Unsuccessful singing bullfighter Juan arrives in Barcelona to try his luck in a big town. He finally persuades a devious local impresario to book him, but only on the condition that Juan ... See full summary »
To prove that he still is strong and powerful, Philippe Douvier decides to kill Clouseau. Once news of his "death" has been announced, Clouseau tries to take advantage of it and goes undercover with Cato to find out who tried to kill him.
When a widow's husband gets murdered in cold blood, Inspector Clouseau is back on the job leaving Maria, the widow to be the suspect. However, Clouseau struggles the overwhelming evidence as the true suspect is still out there.
Unsuccessful singing bullfighter Juan arrives in Barcelona to try his luck in a big town. He finally persuades a devious local impresario to book him, but only on the condition that Juan first manages to spend an evening with Olimpia, a "shrewd merciless beauty" who seems effortlessly to collect apartments and Maserati sports cars while leaving a trail of broken hearts behind her. Juan approaches the challenge by pretending to her he is an emissary for a rich count. Written by
Jeremy Perkins <firstname.lastname@example.org>
THE BOBO will undoubtedly disappoint those expecting Peter Sellers to be doing Clouseau-style slapstick, and those that expect the satirical humor he was also famous for.
Instead, this is a character comedy and Juan Bautista (not Batista)is one of Sellers' more interesting characters, albeit from among his lesser efforts. But even lesser Sellers is better than the overall product from today's so-called comedy geniuses.
BOBO was well-made, with a great opening sequence aerial shot of Barcelona, Spain (although I believe the picture was made in Italy). The plot involves Sellers as Bautista, an ex-matador who wants to break into show business in Barcelona, but can't seem to get a theater booking. He finally is promised one if - and only if - he can conquer a rather cold-hearted gold digger named Olimpia Segura (played by Britt Ekland, Mrs. Sellers at the time).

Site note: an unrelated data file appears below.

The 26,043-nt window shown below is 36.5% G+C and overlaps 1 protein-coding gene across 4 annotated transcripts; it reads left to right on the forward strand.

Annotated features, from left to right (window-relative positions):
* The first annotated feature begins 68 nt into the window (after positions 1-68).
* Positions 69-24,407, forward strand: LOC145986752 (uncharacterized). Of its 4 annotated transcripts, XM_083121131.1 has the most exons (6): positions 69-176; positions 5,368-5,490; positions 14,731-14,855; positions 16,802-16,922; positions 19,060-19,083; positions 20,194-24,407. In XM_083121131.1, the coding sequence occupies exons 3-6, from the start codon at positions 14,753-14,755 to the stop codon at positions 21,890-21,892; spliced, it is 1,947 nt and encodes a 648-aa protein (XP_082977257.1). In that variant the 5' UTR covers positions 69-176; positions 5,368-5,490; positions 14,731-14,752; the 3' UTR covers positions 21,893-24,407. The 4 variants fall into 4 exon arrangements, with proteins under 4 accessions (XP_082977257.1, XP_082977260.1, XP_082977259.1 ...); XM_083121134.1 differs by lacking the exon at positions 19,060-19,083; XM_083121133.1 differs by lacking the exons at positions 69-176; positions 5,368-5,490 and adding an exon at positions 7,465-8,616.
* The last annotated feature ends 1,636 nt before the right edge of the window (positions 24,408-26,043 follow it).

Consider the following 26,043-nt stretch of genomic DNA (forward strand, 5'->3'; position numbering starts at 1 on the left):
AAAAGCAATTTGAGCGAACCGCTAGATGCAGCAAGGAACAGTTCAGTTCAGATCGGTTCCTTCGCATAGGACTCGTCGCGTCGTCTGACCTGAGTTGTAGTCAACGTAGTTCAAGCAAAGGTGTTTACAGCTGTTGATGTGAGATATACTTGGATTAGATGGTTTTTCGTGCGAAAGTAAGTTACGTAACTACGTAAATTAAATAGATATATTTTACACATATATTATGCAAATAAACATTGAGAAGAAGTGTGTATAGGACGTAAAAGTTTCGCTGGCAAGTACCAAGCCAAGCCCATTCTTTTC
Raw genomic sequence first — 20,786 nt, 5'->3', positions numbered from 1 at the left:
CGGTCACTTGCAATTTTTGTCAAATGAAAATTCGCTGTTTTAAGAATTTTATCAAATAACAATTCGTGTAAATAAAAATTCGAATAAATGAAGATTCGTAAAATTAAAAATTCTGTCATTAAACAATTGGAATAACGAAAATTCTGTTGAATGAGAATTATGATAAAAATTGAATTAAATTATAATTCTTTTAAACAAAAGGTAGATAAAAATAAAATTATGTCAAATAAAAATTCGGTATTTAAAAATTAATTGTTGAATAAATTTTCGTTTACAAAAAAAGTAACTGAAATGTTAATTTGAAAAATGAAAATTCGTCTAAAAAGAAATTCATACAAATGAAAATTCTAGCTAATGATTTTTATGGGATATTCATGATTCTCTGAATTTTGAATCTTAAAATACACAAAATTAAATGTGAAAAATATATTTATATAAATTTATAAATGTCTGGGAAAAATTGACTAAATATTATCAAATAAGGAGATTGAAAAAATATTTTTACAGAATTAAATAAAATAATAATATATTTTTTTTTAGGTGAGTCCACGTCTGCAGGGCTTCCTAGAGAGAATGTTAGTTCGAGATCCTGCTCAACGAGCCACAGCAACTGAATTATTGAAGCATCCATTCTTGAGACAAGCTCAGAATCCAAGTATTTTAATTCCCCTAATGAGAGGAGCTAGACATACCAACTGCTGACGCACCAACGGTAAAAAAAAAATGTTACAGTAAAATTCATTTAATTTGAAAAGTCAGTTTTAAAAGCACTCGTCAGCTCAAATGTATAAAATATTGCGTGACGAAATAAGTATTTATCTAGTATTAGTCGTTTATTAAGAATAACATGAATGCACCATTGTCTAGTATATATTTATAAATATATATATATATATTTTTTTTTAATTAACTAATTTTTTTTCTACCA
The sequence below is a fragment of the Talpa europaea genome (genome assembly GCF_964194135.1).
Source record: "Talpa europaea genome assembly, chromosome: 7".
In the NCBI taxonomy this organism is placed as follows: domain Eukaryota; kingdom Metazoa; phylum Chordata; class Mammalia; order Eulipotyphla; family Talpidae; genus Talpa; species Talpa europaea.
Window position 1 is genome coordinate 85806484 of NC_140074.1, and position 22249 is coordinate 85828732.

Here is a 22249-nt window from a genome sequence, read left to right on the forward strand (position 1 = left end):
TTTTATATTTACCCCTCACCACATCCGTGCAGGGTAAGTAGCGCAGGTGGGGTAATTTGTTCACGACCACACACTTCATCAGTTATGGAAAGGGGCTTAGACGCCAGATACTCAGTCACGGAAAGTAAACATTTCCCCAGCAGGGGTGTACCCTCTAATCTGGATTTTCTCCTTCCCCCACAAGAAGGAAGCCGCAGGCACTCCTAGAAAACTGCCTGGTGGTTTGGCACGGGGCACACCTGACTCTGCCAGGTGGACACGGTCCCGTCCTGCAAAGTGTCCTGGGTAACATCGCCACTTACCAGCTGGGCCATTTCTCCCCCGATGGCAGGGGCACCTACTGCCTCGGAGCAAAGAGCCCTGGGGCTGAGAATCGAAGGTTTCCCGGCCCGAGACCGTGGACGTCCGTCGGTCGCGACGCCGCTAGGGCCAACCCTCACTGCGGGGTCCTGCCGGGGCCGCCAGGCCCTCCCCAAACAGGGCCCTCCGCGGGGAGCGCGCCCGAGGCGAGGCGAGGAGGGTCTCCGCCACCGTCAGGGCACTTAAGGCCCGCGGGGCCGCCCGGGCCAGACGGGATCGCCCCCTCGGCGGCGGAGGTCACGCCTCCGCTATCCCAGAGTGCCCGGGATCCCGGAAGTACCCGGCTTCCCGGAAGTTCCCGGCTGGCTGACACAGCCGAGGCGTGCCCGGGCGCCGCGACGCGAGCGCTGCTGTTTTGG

There are some good comedy bits and sequences throughout the film. Bautista's attempts to audition for the theater owner are amusing (and unless I'm mistaken, Sellers does his own singing). He does some matador maneuvers while pretending a sportscar is a bull. The scenes at the hideaway-retreat are very good. Later, he gets dunked in a tub of blue dye and becomes "The Blue Singing Matador".
Sellers (Bautista) and Ekland (Olimpia) work well together in the only time they were paired romantically on screen. Added to which, the picture does not end the way that most people think it will. On my own Sellers scale of five stars, THE BOBO ranks three stars.
4 of 4 people found this review helpful.
Was this review helpful to you?